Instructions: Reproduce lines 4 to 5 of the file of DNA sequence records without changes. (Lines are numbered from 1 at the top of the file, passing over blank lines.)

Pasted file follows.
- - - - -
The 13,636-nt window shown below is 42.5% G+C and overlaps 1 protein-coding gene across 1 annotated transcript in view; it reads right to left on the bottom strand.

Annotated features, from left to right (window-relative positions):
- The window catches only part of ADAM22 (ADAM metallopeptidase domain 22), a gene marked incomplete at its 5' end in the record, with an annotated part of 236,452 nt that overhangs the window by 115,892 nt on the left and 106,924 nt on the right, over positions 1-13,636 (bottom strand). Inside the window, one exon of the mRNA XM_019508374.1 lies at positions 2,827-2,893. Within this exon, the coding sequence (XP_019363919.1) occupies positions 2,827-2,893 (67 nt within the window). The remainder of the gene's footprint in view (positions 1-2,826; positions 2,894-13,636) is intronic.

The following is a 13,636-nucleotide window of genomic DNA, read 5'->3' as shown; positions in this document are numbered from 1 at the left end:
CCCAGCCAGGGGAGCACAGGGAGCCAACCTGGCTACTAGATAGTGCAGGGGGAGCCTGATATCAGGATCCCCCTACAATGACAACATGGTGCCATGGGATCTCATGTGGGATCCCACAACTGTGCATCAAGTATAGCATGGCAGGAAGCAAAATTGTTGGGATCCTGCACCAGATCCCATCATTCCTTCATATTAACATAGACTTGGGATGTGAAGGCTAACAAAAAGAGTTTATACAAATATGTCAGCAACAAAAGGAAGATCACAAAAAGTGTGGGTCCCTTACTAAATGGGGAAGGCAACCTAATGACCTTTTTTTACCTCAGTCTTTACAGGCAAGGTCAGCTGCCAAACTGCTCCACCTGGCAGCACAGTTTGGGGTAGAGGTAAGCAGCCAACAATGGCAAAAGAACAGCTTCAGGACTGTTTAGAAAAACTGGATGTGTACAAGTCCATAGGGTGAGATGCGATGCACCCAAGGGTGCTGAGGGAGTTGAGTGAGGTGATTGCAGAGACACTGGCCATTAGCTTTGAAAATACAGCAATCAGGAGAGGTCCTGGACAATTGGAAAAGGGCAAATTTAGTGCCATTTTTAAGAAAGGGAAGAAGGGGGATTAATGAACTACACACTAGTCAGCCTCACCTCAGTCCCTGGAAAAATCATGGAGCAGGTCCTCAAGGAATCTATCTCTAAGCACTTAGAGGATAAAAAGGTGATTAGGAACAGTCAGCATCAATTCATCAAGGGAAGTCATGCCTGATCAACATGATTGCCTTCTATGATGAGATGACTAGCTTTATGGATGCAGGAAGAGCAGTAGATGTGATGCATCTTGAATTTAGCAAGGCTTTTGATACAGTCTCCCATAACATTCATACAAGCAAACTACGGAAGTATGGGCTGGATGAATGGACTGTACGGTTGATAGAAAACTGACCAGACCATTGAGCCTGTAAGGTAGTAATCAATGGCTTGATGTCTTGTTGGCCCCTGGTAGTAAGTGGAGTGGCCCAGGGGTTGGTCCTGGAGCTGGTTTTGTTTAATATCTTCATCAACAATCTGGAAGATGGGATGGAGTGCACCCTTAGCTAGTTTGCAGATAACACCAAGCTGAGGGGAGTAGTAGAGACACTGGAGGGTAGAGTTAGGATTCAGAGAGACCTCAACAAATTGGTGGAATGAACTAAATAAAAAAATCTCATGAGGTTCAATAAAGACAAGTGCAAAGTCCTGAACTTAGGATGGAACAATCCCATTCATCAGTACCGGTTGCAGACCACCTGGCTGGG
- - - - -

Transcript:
The following is a 13,636-nucleotide window of genomic DNA, read 5'->3' as shown; positions in this document are numbered from 1 at the left end:
CCCAGCCAGGGGAGCACAGGGAGCCAACCTGGCTACTAGATAGTGCAGGGGGAGCCTGATATCAGGATCCCCCTACAATGACAACATGGTGCCATGGGATCTCATGTGGGATCCCACAACTGTGCATCAAGTATAGCATGGCAGGAAGCAAAATTGTTGGGATCCTGCACCAGATCCCATCATTCCTTCATATTAACATAGACTTGGGATGTGAAGGCTAACAAAAAGAGTTTATACAAATATGTCAGCAACAAAAGGAAGATCACAAAAAGTGTGGGTCCCTTACTAAATGGGGAAGGCAACCTAATGACCTTTTTTTACCTCAGTCTTTACAGGCAAGGTCAGCTGCCAAACTGCTCCACCTGGCAGCACAGTTTGGGGTAGAGGTAAGCAGCCAACAATGGCAAAAGAACAGCTTCAGGACTGTTTAGAAAAACTGGATGTGTACAAGTCCATAGGGTGAGATGCGATGCACCCAAGGGTGCTGAGGGAGTTGAGTGAGGTGATTGCAGAGACACTGGCCATTAGCTTTGAAAATACAGCAATCAGGAGAGGTCCTGGACAATTGGAAAAGGGCAAATTTAGTGCCATTTTTAAGAAAGGGAAGAAGGGGGATTAATGAACTACACACTAGTCAGCCTCACCTCAGTCCCTGGAAAAATCATGGAGCAGGTCCTCAAGGAATCTATCTCTAAGCACTTAGAGGATAAAAAGGTGATTAGGAACAGTCAGCATCAATTCATCAAGGGAAGTCATGCCTGATCAACATGATTGCCTTCTATGATGAGATGACTAGCTTTATGGATGCAGGAAGAGCAGTAGATGTGATGCATCTTGAATTTAGCAAGGCTTTTGATACAGTCTCCCATAACATTCATACAAGCAAACTACGGAAGTATGGGCTGGATGAATGGACTGTACGGTTGATAGAAAACTGACCAGACCATTGAGCCTGTAAGGTAGTAATCAATGGCTTGATGTCTTGTTGGCCCCTGGTAGTAAGTGGAGTGGCCCAGGGGTTGGTCCTGGAGCTGGTTTTGTTTAATATCTTCATCAACAATCTGGAAGATGGGATGGAGTGCACCCTTAGCTAGTTTGCAGATAACACCAAGCTGAGGGGAGTAGTAGAGACACTGGAGGGTAGAGTTAGGATTCAGAGAGACCTCAACAAATTGGTGGAATGAACTAAATAAAAAAATCTCATGAGGTTCAATAAAGACAAGTGCAAAGTCCTGAACTTAGGATGGAACAATCCCATTCATCAGTACCGGTTGCAGACCACCTGGCTGGG